Cons: If you don’t use Google Apps like Docs, Calendar and Gmail a lot in your business, Copper would be a strange choice of CRM. A downside is that they only sync one-way from Copper to Google Apps. However, the two-way contact sync between PieSync and Copper solves this.
Verdict on Copper: If you use Google Apps a lot, test-drive the CRM for 14-days to see how much it increases your productivity.
Pricing: Free edition for 3 users. Otherwise, $12 per user/month (billed annually) or $18 per user/month paid monthly. 15-day free trial.
Pros: Zoho CRM has been around for a long time, and is completed by Zoho’s other tools (including their email marketing and help desk services). It has a large user base and it’s hard to complain about the feature set.
Cons: While there are a lot of apps in the Zoho suite, the data is not interlinked, so your best bet may be to use the CRM and rely on integrations with more powerful third-party apps.
Verdict on Zoho CRM: Zoho isn’t the most intuitive CRM, nor could it be described beautifully-designed. But while it’s very clunky, it does everything a CRM should do on paper.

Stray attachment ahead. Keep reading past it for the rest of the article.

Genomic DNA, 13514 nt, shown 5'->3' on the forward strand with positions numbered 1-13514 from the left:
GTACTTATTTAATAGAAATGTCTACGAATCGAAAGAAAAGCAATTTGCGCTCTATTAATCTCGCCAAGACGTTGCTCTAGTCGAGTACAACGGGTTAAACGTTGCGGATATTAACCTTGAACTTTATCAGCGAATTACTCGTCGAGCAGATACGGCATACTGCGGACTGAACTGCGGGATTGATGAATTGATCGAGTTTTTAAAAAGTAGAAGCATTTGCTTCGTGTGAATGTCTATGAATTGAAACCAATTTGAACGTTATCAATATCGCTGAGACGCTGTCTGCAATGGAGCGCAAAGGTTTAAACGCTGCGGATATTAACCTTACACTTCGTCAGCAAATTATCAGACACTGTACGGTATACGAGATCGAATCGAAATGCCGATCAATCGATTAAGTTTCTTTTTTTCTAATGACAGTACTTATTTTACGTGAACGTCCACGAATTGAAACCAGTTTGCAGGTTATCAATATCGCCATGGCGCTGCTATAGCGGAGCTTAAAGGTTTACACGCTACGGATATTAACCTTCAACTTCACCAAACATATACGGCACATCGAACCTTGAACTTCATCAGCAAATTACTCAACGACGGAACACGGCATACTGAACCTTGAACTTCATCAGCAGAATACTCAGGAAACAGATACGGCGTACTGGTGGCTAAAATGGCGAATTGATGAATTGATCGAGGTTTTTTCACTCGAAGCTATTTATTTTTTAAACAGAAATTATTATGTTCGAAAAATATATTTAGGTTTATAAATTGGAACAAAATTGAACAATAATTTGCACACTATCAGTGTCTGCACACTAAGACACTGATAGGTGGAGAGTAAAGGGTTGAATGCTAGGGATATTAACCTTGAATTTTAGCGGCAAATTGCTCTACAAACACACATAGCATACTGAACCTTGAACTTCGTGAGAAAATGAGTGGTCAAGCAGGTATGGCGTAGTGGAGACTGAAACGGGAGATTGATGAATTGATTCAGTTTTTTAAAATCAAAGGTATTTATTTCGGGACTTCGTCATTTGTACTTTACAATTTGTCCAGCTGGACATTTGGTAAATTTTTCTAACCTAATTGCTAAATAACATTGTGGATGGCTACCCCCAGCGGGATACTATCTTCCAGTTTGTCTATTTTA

OnePageCRM: OnePageCRM is designed with action in mind and “convert the complexity of CRM into a to-do list”. Sign up for their 21-day trial if you want to try a simple, action-based approach to customer relationship management.
Agile CRM: Offering sales enablement, marketing automation and customer service, Agile CRM ticks a lot of boxes. It’s free for up to 10 users and 1,000 contacts, but you miss out on some useful features like call recording and marketing automation without a paid plan.
Insightly: It’s intuitive, good for project management (including features for task management and tracking), and is consistently rated highly by small businesses. Insightly falls slightly behind when it comes to reporting, however. At $29 per user/month (billed annually), it’s also more expensive than most of this list.
Zendesk Sell (previously Base CRM): Like Sunshine, Zendesk Sell was launched in late 2018. It’s designed to enhance productivity, processes and pipeline visibility for sales teams and builds on Base CRM’s already strong reputation for small businesses. It’s $19 per user/month (billed annually), or $25 per user/monthly billed monthly.